Cocaine in Montana: Cocaine is available in the larger communities of Montana, but not widely available throughout the state. Billings, Great Falls and the Blackfeet Indian Reservation are the primary locations for cocaine use. Sources of supply are usually located in Washington, California, Colorado, and the Southwest. Crack trafficking in Montana is primarily limited to the Billings area, where street gangs control the market. These gangs have sources of supply in California and Chicago.

Heroin in Montana: Heroin is not frequently encountered in Montana. Western Montana, primarily Missoula, has a higher availability of heroin due to the proximity to the state of Washington, historically a transshipment point for heroin in the Pacific Northwest.

Methamphetamine in Montana: Law enforcement officers across the state identify methamphetamine as the most significant drug problem in Montana. Mexican trafficking organizations are responsible for the majority of methamphetamine distribution in the state. Mexican methamphetamine is most available in western Montana, due to the proximity to established trafficking routes in the Pacific Northwest. Beyond organized methamphetamine trafficking, numerous small-scale local laboratory operators, producing moderate quantities of methamphetamine for personal use or local distribution, are problematic to law enforcement.

Club Drugs in Montana: Club drugs, such as MDMA, are not widely available throughout the state but can be found in the larger communities and on college campuses. Traffickers are typically white males, eighteen to twenty-five years of age, with sources of supply in the Seattle, Washington, area. Abuse of other club drugs, such as LSD, GHB, and Ketamine appear to be limited to college communities.

Marijuana in Montana: Marijuana is the most widely abused drug in Montana. Most originates in Mexico and is smuggled into the state by Mexican poly-drug trafficking organizations. Locally produced marijuana is primarily grown indoors, with grows generally consisting of less than 100 plants. Potent BC Bud or “Kind Bud” from the Pacific Northwest and Western Canada is increasing in popularity and availability. It is often smuggled directly into Montana across the Canadian border, and from there is often transshipped to other areas of the United States.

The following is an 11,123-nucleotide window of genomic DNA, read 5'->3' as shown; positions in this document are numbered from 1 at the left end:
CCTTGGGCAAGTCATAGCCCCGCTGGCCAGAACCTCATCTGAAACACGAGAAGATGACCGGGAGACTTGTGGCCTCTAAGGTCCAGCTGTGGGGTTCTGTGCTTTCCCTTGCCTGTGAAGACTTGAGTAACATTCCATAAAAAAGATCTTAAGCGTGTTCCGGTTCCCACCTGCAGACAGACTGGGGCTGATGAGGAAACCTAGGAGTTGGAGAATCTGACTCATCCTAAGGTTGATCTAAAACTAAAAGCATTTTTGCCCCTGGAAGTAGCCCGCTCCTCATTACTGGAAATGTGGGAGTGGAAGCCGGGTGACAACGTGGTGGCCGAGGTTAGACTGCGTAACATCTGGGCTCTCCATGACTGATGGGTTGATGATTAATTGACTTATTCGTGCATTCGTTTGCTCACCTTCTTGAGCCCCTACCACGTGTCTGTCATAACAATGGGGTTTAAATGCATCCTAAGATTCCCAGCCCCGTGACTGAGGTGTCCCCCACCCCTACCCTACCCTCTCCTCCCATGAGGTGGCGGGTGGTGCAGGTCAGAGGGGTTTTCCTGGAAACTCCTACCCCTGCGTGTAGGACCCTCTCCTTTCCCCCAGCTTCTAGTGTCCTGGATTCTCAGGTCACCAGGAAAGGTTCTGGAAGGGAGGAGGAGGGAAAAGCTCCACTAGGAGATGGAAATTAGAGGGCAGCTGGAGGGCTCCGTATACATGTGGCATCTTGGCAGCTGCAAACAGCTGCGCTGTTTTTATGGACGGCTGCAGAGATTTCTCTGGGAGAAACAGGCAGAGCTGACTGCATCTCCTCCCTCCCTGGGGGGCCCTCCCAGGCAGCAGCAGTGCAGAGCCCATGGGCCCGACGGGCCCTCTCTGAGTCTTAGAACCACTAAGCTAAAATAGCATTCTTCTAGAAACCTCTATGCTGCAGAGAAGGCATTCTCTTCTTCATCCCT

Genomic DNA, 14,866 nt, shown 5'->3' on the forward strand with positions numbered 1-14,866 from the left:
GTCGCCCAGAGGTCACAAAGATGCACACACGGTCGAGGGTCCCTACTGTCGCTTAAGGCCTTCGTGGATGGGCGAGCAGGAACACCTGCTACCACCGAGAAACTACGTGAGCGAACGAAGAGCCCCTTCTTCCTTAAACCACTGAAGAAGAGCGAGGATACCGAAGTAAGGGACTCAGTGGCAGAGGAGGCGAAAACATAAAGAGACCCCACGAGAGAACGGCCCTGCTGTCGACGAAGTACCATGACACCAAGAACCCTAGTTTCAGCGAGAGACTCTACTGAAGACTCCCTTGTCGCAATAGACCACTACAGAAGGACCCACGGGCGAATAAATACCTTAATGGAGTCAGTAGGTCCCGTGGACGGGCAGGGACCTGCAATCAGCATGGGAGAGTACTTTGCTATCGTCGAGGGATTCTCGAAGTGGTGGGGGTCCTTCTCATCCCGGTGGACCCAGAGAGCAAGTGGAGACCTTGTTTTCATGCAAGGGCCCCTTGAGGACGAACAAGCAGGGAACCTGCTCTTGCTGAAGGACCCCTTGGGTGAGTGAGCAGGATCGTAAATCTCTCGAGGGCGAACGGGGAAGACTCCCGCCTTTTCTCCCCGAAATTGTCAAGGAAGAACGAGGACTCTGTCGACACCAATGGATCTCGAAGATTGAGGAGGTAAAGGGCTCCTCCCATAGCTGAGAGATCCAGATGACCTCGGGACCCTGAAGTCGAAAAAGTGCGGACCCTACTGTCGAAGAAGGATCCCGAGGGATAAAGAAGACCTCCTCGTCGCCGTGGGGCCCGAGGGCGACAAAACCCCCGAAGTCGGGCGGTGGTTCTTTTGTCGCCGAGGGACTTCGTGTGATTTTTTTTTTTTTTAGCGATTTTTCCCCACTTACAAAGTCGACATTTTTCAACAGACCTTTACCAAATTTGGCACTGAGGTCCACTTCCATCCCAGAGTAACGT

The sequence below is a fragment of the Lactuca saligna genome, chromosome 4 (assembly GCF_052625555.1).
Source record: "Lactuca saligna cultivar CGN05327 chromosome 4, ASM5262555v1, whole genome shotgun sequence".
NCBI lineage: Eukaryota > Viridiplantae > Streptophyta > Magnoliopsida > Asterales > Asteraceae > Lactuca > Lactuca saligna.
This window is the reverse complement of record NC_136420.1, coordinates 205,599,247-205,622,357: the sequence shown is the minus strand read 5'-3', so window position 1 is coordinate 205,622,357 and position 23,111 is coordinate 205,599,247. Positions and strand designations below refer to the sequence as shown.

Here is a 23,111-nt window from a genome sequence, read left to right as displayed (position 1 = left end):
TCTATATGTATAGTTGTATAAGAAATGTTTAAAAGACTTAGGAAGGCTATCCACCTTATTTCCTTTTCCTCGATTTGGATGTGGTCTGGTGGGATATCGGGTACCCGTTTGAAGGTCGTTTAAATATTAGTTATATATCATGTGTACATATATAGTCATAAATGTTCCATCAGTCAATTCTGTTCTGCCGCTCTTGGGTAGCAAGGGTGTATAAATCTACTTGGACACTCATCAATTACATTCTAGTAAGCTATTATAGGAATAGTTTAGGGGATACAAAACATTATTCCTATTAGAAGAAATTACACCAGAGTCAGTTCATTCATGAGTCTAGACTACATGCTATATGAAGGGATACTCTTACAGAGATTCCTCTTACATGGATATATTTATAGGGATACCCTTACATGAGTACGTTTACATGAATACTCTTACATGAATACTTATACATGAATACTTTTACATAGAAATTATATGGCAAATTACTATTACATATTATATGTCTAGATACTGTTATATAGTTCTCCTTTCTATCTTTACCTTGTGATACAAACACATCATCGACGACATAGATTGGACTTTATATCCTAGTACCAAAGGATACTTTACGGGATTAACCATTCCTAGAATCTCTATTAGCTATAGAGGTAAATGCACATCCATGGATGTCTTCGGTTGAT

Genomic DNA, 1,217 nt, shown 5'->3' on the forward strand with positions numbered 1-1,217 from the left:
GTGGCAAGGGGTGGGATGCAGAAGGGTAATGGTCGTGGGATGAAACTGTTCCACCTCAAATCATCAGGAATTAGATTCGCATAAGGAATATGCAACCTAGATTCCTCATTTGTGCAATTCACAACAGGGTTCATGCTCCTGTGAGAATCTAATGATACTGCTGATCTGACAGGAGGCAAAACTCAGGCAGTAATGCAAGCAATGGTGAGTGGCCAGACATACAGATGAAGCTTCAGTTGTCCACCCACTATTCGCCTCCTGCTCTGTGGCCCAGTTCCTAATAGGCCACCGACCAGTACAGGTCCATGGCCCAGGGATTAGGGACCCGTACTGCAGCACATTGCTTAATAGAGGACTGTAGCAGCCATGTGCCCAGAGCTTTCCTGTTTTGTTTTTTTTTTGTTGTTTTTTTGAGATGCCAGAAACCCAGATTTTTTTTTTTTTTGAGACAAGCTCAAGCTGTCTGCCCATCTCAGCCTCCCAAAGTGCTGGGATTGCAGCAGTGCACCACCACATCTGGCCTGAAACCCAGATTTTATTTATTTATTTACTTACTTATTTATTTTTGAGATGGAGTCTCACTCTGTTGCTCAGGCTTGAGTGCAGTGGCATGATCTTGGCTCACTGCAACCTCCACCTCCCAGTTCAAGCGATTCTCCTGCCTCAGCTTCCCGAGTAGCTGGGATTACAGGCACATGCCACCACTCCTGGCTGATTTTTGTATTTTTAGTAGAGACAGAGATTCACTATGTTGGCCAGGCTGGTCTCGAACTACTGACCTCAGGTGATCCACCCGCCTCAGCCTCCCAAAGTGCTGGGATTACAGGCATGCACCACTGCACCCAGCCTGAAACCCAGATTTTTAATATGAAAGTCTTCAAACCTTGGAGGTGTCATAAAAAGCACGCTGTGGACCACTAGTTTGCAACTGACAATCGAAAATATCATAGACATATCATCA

Other Drugs in Montana: Following national trends, OxyContin has become a pharmaceutical drug of abuse in Montana. Quantities of OxyContin are being illegally distributed in various areas in the state. Dilaudid and other opiate pain killers are also in demand on the illicit market.

DEA Mobile Enforcement Teams: This cooperative program with state and local law enforcement counterparts was conceived in 1995 in response to the overwhelming problem of drug-related violent crime in towns and cities across the nation. There have been 409 deployments completed resulting in 16,763 arrests of violent drug criminals as of February 2004. There has been one MET deployment in the State of Montana since the inception of the program: Big Horn.

DEA Regional Enforcement Teams: This program was designed to augment existing DEA division resources by targeting drug organizations operating in the United States where there is a lack of sufficient local drug law enforcement. This Program was conceived in 1999 in response to the threat posed by drug trafficking organizations that have established networks of cells to conduct drug trafficking operations in smaller, non-traditional trafficking locations in the United States. Nationwide, there have been 22 deployments completed resulting in 608 arrests of drug trafficking criminals as of February 2004. There have been no RET deployments in the State of Montana.

DEA Special Topics: The state of Montana participates in the Rocky Mountain High Intensity Drug Trafficking Area (HIDTA), which is based in Denver, Colorado.